The winter solstice (or hibernal solstice), also known as midwinter, is an astronomical phenomenon marking the day with the shortest period of daylight and the longest night of the year. It occurs when one of the Earth’s poles has its maximum tilt away from the Sun. It happens twice yearly, once in each hemisphere. In the Northern Hemisphere this is the December solstice and in the Southern Hemisphere this is the June solstice.
The axial tilt of Earth and gyroscopic effects of its daily rotation mean that the two opposite points in the sky to which the Earth’s axis of rotation points (axial precession) change very slowly (at the current rate it would take just under 26,000 years to make a complete circle). As the Earth follows its orbit around the Sun, the polar hemisphere that faced away from the Sun, experiencing winter, will, in half a year, face towards the Sun and experience summer. This is because the two hemispheres face opposite directions along Earth’s axis, and so as one polar hemisphere experiences winter, the other experiences summer.
More evident from high latitudes, a hemisphere’s winter solstice occurs on the day with the shortest period of daylight and longest night of the year, when the sun’s daily maximum elevation in the sky is at its lowest. Although the winter solstice itself lasts only a moment in time, the term sometimes refers to the day on which it occurs. Other names are “midwinter”, the “extreme of winter” (Dongzhi), or the “shortest day”. In some cultures it is seen as the middle of winter, while in others it is seen as the beginning of winter. In meteorology, winter in the Northern Hemisphere spans the entire period of December through February. The seasonal significance of the winter solstice is in the reversal of the gradual lengthening of nights and shortening hours of daylight during the day. The earliest sunset and latest sunrise dates differ from winter solstice, however, and these depend on latitude, due to the variation in the solar day throughout the year caused by the Earth’s elliptical orbit (see earliest and latest sunrise and sunset).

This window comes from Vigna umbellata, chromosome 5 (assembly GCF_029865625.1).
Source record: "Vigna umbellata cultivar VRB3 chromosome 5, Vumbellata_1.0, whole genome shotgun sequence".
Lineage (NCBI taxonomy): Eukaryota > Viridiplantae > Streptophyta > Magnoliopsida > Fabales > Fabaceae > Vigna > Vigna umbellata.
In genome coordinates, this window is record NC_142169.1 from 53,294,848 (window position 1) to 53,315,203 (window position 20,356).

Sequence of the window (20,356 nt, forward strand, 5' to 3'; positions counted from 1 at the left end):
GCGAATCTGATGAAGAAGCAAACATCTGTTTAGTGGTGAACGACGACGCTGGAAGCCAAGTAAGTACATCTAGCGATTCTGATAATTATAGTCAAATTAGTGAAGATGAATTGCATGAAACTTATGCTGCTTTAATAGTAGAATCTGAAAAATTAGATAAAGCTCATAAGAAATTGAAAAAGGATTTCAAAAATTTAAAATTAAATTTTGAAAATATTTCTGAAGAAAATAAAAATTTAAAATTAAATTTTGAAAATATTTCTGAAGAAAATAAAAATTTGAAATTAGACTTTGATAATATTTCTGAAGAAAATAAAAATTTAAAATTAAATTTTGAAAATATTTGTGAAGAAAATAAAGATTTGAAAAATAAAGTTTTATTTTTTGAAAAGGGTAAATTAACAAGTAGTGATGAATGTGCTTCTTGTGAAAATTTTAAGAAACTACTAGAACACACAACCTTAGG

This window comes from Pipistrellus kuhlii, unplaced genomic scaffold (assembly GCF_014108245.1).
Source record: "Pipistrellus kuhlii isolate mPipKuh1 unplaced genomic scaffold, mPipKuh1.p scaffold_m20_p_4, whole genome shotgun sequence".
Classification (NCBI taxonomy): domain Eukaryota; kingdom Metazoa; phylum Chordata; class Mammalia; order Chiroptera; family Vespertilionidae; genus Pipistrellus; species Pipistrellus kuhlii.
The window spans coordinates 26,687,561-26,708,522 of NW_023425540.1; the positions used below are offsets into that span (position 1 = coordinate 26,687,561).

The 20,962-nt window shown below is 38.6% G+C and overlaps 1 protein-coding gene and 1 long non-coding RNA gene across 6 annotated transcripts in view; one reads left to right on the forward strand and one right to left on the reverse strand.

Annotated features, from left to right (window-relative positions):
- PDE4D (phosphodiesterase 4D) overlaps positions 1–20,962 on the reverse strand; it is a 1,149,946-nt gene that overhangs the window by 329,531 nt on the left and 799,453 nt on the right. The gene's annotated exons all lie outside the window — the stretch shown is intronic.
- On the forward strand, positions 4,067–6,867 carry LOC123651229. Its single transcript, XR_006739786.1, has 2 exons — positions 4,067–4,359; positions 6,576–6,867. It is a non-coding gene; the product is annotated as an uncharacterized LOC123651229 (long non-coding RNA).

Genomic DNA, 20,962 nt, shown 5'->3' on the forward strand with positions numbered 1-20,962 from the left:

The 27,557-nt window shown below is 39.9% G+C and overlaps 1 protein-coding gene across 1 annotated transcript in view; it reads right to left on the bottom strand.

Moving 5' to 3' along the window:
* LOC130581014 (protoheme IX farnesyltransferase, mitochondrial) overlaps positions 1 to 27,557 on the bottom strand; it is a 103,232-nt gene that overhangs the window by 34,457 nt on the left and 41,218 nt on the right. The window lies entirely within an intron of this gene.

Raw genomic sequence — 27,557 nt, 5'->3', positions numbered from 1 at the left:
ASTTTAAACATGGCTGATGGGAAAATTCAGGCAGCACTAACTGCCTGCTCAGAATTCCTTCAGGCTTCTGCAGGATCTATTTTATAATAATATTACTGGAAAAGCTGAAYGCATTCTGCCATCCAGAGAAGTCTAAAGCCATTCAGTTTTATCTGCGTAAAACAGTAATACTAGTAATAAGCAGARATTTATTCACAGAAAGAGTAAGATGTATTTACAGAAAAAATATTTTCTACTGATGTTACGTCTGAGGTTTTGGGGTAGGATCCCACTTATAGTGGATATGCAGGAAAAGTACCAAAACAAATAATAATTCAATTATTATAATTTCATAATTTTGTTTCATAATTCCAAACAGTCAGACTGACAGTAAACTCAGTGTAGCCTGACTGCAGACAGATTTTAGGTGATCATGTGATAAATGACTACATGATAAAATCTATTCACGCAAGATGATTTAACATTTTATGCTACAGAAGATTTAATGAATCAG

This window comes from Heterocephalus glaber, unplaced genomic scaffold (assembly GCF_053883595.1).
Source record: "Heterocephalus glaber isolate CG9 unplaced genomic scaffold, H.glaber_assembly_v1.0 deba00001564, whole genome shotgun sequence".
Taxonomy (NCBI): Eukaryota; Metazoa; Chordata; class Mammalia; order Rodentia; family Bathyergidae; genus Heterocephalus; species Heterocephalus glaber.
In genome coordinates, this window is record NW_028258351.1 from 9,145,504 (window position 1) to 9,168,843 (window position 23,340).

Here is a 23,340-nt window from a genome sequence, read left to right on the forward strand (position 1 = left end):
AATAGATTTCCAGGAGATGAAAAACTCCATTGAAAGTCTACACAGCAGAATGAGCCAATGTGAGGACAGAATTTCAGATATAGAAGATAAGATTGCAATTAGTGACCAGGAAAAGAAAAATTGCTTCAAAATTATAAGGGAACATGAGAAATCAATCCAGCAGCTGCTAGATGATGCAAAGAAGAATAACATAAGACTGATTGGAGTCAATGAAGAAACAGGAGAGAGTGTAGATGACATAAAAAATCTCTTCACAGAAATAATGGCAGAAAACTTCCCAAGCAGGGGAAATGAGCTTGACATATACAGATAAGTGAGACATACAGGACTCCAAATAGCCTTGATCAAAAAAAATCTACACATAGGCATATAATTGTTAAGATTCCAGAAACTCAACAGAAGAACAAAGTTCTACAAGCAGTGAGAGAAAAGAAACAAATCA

Worldwide, interpretation of the event has varied across cultures, but many have held a recognition of rebirth, involving holidays, festivals, gatherings, rituals or other celebrations around that time.
Blackthorn is the 12th letter of the Gaelic tree alphabet, representing P, yet another controversial letter. There was no P in the Gaelic alphabet until recently, so some tree has had to stand in. As Blackthorn was in the original alphabet (for St, as its old Gaelic name is Straiph, but St is no longer considered a letter in its own right). As Blackthorn’s latin name is Prunus spinosa, it fits the bill. Its modern Gaelic name is Draighneag or Airne (sloe) or Sgitheach dubh (black hawthorn).
Snippets of Lore
Blackthorn is the 12th letter of the Gaelic tree alphabet representing P, controversially, as there was no P in the alphabet until recently
For my explanation of why Blackthorn stands for P see http://mandyhaggith.worldforests.org/index.asp?pageid=359149
Blackthorn’s latin name is Prunus spinosa. In modern Gaelic, draighneag (pierce), airne (sloe) or sgitheach dubh (black hawthorn).
Blackthorn’s fruit is called sloe. They are very high in Vitamin C.
To get a taste of the bitterness of sloes, nowhere better to start than Vicki Feaver. http://www.spl.org.uk/best-poems_2006/feaver.htm
Too much sloe gin may be too much of a good thing.
Sloe gin infused with pennyroyal and valerian was the original ‘Mother’s Ruin’.
Blackthorn is the ancestor of all plum trees.
Sloe stones have been found in Neolithic cairns and crannogs.
The Ice Man was carrying a sloe, presumably to eat.
Sloes are better flavored if frosted, or dried then rehydrated.
Sloe jelly is best made with apples.
Sloes are good for the bladder, kidneys, stomach and lung complaints.
Sloe juice and bark gives indelible ink.
Sloes gives a pinky purple dye, and blackthorn bark produces a red or orange dye.
Blackthorn bark can be used to reduce fever.
Use blackthorn leaves for tea. It’s good for tonsils and larynx.
Have another sloe gin (by Seamus Heaney) http://archiver.rootsweb.ancestry.com/th/read/IrelandGenWeb/2003-11/1069876152